I want to develop a Islamic Micro-finance Bank with muslims as prime focus but only for muslims because What we are commissioning today represents our contribution towards providing an alternative banking for Muslims and non-muslims alike. Poor person is a poor person and this has nothing to do with her/her religion, and poverty can only be alleviated if we consider all poors of the world as one and work global make “No poverty� a reality.

The number of Islamic Micro-Finance initiatives remains limited, less than 1% of the total global microfinance outreach, there is for a number of reasons increasing in interest in developing microfinance programmes based on Islamic Financing principles. Since, Islamic Microfinance is a new area, because little research has been conducted on its impact, outreach of such programmes has so far been limited. So, research with the aim of developing a new approach to Islamic microfinance is completely justified.

Research Methodology and Method(s):

My research methodology will be based on a lot research and study of Islamic Finance laws approved by Quran, their practical application in the real world scenario, how they are applied by different Islamic Banks and Micro-finance programs in their working, how differently they are applied in practice, analysis of shortcoming of different Islamic Banks and Micro-Finance programs. Study of how Islamic banks weathered current GFC, what were their advantages and disadvantages.

How an Islamic Bank is started( rules and regulations in different countries) and how an Islamic Micro-Finance program works( relative to different regions), establishing a common ground for Islamic Micro-Finance bank, framing rules and policies for an ideal Islamic Micro-Finance Bank.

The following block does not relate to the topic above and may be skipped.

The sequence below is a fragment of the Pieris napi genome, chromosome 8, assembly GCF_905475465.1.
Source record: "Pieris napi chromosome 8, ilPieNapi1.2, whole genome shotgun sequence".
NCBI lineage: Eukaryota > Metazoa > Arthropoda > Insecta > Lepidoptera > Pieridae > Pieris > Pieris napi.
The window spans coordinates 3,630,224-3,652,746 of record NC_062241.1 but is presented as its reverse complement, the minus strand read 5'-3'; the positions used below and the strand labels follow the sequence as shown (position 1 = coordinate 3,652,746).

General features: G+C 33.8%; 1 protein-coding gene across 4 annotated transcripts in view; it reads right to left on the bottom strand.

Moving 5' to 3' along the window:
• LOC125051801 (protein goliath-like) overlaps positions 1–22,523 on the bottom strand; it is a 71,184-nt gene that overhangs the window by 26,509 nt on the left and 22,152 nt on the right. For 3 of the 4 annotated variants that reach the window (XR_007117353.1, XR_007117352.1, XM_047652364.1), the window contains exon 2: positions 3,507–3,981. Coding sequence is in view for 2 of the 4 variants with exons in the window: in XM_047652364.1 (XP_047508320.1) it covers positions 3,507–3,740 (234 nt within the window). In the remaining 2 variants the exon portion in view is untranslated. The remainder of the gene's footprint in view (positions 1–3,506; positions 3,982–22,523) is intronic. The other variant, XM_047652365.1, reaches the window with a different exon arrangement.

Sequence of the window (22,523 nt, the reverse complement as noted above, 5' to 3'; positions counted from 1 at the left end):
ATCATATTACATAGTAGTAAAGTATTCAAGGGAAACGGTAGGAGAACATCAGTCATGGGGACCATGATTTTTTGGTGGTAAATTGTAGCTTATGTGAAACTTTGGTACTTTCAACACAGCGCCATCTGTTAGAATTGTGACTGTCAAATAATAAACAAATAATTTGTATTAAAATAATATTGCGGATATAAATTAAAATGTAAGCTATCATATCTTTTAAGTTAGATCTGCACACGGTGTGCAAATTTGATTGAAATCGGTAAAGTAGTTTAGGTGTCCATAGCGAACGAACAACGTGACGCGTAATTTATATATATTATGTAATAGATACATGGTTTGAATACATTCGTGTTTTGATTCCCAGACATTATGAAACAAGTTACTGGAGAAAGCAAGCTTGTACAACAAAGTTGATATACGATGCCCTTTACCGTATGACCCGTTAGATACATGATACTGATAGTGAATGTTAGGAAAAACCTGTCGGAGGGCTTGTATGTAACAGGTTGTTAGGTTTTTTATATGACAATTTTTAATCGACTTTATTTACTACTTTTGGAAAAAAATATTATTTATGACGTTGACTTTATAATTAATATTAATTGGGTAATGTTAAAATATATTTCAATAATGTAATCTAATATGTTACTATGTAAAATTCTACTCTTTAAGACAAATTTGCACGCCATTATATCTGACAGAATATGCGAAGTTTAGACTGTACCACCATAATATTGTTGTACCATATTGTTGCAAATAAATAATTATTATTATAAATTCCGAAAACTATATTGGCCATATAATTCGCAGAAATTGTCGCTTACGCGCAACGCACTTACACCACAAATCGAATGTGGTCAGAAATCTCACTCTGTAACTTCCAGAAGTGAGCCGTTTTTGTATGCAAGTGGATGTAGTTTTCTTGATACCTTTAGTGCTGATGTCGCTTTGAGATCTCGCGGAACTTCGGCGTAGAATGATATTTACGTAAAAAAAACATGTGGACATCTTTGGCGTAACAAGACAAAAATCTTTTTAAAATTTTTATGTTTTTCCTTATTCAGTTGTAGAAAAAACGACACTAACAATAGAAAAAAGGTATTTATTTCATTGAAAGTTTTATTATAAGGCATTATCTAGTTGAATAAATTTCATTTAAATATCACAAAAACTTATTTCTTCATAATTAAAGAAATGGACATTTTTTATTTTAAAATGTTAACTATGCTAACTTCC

Research and study of banking system in Japan( interest rates are negligible) and of JAK Bank Sweden(work on NO interest principal), how they operate , from where and how they fund themselves, how their modus operandi will sustain in an Islamic Finance environment.

Data will be collected basically from internet because much of the work has not been done in the area of Islamic Micro-Finance Bank, interviews and discussion with the experts in field of Islamic Law and Islamic Finance, thorough study of Quran( Islamic laws and Financial laws).Study of books on this topic, discussion and advice from experts on Risk Management and Diversification and how i can apply them in Islamic Finance. Extensive of all available sources of information Islamic Finance and Micro-Finance.

Structure and plan:

Chapters in the Dissertation will be as Follows(Final Structure Can Change):

CONTEXTUALISING ISLAMIC FINANCE Error: Reference source not found (Number of days taken to complete the chapter)

Modern revival of Islamic financeError: Reference source not found

Islamic economic foundationsError: Reference source not found

Ethical dimensions of Islamic economic systemsError: Reference source not found

Benefits of Islamic bankingError: Reference source not found

Islamic economic principles - do they promote or stifle growth? 9


Principles of Islamic financial systemsError: Reference source not found

Prohibition on speculation or risk (gharar)Error: Reference source not found

Prohibition on usury (riba) and hoardingError: Reference source not found

Prohibition on usury (riba) and interestError: Reference source not found

Profits as distinct from usury (riba)Error: Reference source not found


Interface of Islamic Banking Principles and MicrofinanceError: Reference source not found

Islam and microfinanceError: Reference source not found

Social and development roles of Islamic banksError: Reference source not found

Informal Banking and Debt transfer (hawala)Error: Reference source not found

Is Islamic microfinance truly Islamic?Error: Reference source not found


Financial productsError: Reference source not found

Islamic MortgagesError: Reference source not found

Conventional Banking through the ‘back door’?Error: Reference source not found

Need for regulationError: Reference source not found

ISLAMIC MICROFINANCE IN PRACTICEError: Reference source not found

Expansion of microfinance in the Arab worldError: Reference source not found

Islamic microfinance in the Arab worldError: Reference source not found

Experiences in YemenError: Reference source not found

Experiences in BangladeshError: Reference source not found

Resistance to the Grameen BankError: Reference source not found

MicroFinance and Islamic Values 13

Japanese Banking System and JAK Bank Sweden13

Framing Regulations and Strategies For an Ideal Islamic Micro-Finance Bank 14